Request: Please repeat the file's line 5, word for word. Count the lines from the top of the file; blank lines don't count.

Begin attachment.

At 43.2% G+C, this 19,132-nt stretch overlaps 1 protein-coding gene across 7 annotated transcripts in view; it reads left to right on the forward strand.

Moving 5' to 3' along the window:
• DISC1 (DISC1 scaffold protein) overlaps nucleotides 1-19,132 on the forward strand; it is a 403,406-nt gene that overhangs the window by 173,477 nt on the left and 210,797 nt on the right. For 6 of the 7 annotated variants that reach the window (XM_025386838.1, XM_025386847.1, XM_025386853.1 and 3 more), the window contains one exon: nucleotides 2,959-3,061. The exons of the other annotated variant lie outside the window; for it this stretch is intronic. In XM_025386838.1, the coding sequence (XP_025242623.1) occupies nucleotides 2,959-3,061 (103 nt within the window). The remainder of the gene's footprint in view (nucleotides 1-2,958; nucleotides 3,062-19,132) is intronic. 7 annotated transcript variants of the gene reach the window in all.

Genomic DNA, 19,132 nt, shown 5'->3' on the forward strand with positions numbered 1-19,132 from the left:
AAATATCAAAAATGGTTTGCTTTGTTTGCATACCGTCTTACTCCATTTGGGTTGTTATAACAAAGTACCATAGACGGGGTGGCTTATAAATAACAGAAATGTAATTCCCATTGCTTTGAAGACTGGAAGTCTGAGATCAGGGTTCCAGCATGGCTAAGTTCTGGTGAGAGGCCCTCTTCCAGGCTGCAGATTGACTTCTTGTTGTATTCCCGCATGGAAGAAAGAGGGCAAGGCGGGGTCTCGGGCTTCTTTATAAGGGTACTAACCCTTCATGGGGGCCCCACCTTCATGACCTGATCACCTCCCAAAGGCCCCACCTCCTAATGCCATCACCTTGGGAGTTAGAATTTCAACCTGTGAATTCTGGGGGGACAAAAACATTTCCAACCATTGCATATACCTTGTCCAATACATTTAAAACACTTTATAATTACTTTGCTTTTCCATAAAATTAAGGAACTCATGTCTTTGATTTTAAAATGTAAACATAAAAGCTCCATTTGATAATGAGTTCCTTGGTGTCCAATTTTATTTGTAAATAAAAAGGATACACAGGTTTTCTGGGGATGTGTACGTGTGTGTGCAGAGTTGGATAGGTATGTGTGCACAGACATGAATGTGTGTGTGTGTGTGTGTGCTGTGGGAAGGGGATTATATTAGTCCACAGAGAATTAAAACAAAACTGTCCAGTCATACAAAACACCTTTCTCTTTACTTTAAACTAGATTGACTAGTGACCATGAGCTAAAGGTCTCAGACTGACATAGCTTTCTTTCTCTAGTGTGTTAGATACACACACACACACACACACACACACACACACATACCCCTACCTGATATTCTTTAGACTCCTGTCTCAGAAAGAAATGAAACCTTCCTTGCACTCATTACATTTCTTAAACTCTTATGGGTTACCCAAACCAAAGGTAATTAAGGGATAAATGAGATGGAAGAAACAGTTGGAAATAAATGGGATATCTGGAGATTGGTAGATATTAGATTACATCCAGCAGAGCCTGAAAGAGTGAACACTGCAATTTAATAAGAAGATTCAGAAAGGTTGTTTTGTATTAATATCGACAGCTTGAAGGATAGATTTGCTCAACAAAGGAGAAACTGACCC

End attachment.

AAATATCAAAAATGGTTTGCTTTGTTTGCATACCGTCTTACTCCATTTGGGTTGTTATAACAAAGTACCATAGACGGGGTGGCTTATAAATAACAGAAATGTAATTCCCATTGCTTTGAAGACTGGAAGTCTGAGATCAGGGTTCCAGCATGGCTAAGTTCTGGTGAGAGGCCCTCTTCCAGGCTGCAGATTGACTTCTTGTTGTATTCCCGCATGGAAGAAAGAGGGCAAGGCGGGGTCTCGGGCTTCTTTATAAGGGTACTAACCCTTCATGGGGGCCCCACCTTCATGACCTGATCACCTCCCAAAGGCCCCACCTCCTAATGCCATCACCTTGGGAGTTAGAATTTCAACCTGTGAATTCTGGGGGGACAAAAACATTTCCAACCATTGCATATACCTTGTCCAATACATTTAAAACACTTTATAATTACTTTGCTTTTCCATAAAATTAAGGAACTCATGTCTTTGATTTTAAAATGTAAACATAAAAGCTCCATTTGATAATGAGTTCCTTGGTGTCCAATTTTATTTGTAAATAAAAAGGATACACAGGTTTTCTGGGGATGTGTACGTGTGTGTGCAGAGTTGGATAGGTATGTGTGCACAGACATGAATGTGTGTGTGTGTGTGTGTGCTGTGGGAAGGGGATTATATTAGTCCACAGAGAATTAAAACAAAACTGTCCAGTCATACAAAACACCTTTCTCTTTACTTTAAACTAGATTGACTAGTGACCATGAGCTAAAGGTCTCAGACTGACATAGCTTTCTTTCTCTAGTGTGTTAGATACACACACACACACACACACACACACACACACATACCCCTACCTGATATTCTTTAGACTCCTGTCTCAGAAAGAAATGAAACCTTCCTTGCACTCATTACATTTCTTAAACTCTTATGGGTTACCCAAACCAAAGGTAATTAAGGGATAAATGAGATGGAAGAAACAGTTGGAAATAAATGGGATATCTGGAGATTGGTAGATATTAGATTACATCCAGCAGAGCCTGAAAGAGTGAACACTGCAATTTAATAAGAAGATTCAGAAAGGTTGTTTTGTATTAATATCGACAGCTTGAAGGATAGATTTGCTCAACAAAGGAGAAACTGACCC